McMahon said Isabel’s storm surge flooded the basement of the World Trade Center, which the MPA owns, in downtown Baltimore.
“We fixed that problem by raising the flood gates” at the World Trade Center, she said.
The port uses different plans for different weather emergencies, said Jim Dwyer, the MPA’s deputy director of planning.
In preparation for a hurricane, Baltimore looks to the Coast Guard, which has the final say on ship traffic into the channels of all U.S. ports. The port then must decide whether vessels need to hunker down or leave completely.
The U.S. Coast Guard in Miami gives the order to contact other ports in the region. A warning usually entails orders to tie everything down, steps that most ports take in weather emergencies. The protocols depend on the type of storm and where it will hit, said Mark Barney, spokesman for the U.S. Coast Guard in Miami.
When Hurricane Sandy shut down the New York and New Jersey ports last October, containers on the way to those stricken ports made calls at Philadelphia instead. The relocation lasted for about a month.
The Port of New Orleans, which lost power for a week during Hurricane Katrina in 2005, learned from the disaster.
“We’ve built smarter and have more stringent building codes out there now,” said Matt Gresham, director of external affairs at the Port of New Orleans.
And New Orleans still isn’t fully protected. Wetlands are buffers from storm surges and coastal erosion Ayyub said, so impact could be even higher without them — and New Orleans’ wetlands are shrinking at an alarming rate, Gresham said.
“We lose a football field of (wetlands) every day due to coastal erosion,” he said.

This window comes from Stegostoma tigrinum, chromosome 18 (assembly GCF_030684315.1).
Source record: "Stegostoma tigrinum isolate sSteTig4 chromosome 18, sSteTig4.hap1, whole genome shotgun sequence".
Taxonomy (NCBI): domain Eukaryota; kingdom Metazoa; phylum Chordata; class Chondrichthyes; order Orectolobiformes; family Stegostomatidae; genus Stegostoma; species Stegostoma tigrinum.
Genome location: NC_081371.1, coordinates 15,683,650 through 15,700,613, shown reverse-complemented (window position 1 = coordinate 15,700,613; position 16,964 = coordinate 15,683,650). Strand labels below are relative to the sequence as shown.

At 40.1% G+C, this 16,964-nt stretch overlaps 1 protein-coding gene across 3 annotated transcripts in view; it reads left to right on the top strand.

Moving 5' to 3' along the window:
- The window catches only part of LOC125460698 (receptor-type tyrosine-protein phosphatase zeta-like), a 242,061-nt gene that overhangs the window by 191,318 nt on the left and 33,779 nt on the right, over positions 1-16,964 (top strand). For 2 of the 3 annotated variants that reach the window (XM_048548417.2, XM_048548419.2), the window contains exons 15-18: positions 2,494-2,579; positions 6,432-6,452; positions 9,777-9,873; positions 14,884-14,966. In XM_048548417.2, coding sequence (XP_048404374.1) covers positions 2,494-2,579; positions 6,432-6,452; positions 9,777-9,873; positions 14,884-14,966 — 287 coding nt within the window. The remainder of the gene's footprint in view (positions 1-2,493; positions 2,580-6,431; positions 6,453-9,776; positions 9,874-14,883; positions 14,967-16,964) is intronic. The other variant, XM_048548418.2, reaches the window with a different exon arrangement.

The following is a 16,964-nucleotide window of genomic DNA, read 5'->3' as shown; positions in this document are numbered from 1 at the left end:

Increasing salinity hurts infrastructure like bridges
Rising sea levels also mean an increase in salinity, and salt water in places it typically isn’t, Ayyub said. Not only will it cause further damage to coastal areas and infrastructure, but also to the environment and vegetation.
But Richard Scher, director of communications at the MPA, said the Port of Baltimore isn’t expecting to suffer significant damage to infrastructure or change in operations due to an increase in salt water over the next 30 years.
“Rising sea levels are going to be a slow, plodding event, but climate change will give us bigger storms more frequently,” Dwyer said. “It’s not like we have to worry about it today.”
Dwyer said he’s more worried about the increasing size of vessels. As vessels get larger, so does equipment. Suddenly, maneuvering equipment, like the 400-foot-tall cranes from China, under the Bay and Francis Scott Key bridges has become a delicate task that has to take place during low tide to ensure clearance.
Baltimore’s bridges, including the Key Bridge, are all 183- to 185-feet above sea level, he said.
Cmdr. Angela Schedel, an engineering instructor at the U.S. Naval Academy and doctoral candidate in project management at the University of Maryland, College Park, researches the effects of climate change on coastal infrastructure, particularly the Norfolk Naval Base. Norfolk is experiencing the highest level of sea rise on the East Coast.
Sea level rise for Baltimore is 0.14 inches a year, whereas sea level rise for Norfolk is 0.18 inches a year, Schedel said. In Annapolis, the Naval Academy was severely flooded during Isabel in 2003, and watermarks 6 feet high are still visible.
As the weather becomes more extreme, Schedel urges either abandoning the soon-to-be dangerous locations of the Norfolk base and Port of Baltimore or adapting.
But, she said, while increased elevation of roads and structures could help, this takes money and time.
Government cuts to the military are not helping, and Schedel is concerned that money will continue to be spent on ships and other equipment rather than crucial infrastructure and repairs.
“We could use government money more wisely if we thought more future and forward-thinking.”